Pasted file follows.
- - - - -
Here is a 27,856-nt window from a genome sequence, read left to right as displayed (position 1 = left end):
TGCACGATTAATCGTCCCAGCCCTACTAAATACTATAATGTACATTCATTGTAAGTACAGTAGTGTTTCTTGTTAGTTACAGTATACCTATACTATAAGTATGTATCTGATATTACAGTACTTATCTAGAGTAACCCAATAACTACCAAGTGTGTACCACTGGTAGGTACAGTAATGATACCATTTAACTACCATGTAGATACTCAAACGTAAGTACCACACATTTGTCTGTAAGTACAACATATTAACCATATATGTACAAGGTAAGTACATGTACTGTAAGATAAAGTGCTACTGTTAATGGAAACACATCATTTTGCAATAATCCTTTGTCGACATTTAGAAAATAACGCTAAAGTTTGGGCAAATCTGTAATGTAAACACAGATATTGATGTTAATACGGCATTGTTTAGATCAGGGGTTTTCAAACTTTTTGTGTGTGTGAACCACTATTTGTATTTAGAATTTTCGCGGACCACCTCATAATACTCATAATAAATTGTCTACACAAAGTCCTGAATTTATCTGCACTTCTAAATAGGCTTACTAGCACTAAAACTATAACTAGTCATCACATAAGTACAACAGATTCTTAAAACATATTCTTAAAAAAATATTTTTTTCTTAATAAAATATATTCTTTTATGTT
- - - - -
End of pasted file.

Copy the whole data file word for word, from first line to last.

Here is a 27,856-nt window from a genome sequence, read left to right as displayed (position 1 = left end):
TGCACGATTAATCGTCCCAGCCCTACTAAATACTATAATGTACATTCATTGTAAGTACAGTAGTGTTTCTTGTTAGTTACAGTATACCTATACTATAAGTATGTATCTGATATTACAGTACTTATCTAGAGTAACCCAATAACTACCAAGTGTGTACCACTGGTAGGTACAGTAATGATACCATTTAACTACCATGTAGATACTCAAACGTAAGTACCACACATTTGTCTGTAAGTACAACATATTAACCATATATGTACAAGGTAAGTACATGTACTGTAAGATAAAGTGCTACTGTTAATGGAAACACATCATTTTGCAATAATCCTTTGTCGACATTTAGAAAATAACGCTAAAGTTTGGGCAAATCTGTAATGTAAACACAGATATTGATGTTAATACGGCATTGTTTAGATCAGGGGTTTTCAAACTTTTTGTGTGTGTGAACCACTATTTGTATTTAGAATTTTCGCGGACCACCTCATAATACTCATAATAAATTGTCTACACAAAGTCCTGAATTTATCTGCACTTCTAAATAGGCTTACTAGCACTAAAACTATAACTAGTCATCACATAAGTACAACAGATTCTTAAAACATATTCTTAAAAAAATATTTTTTTCTTAATAAAATATATTCTTTTATGTT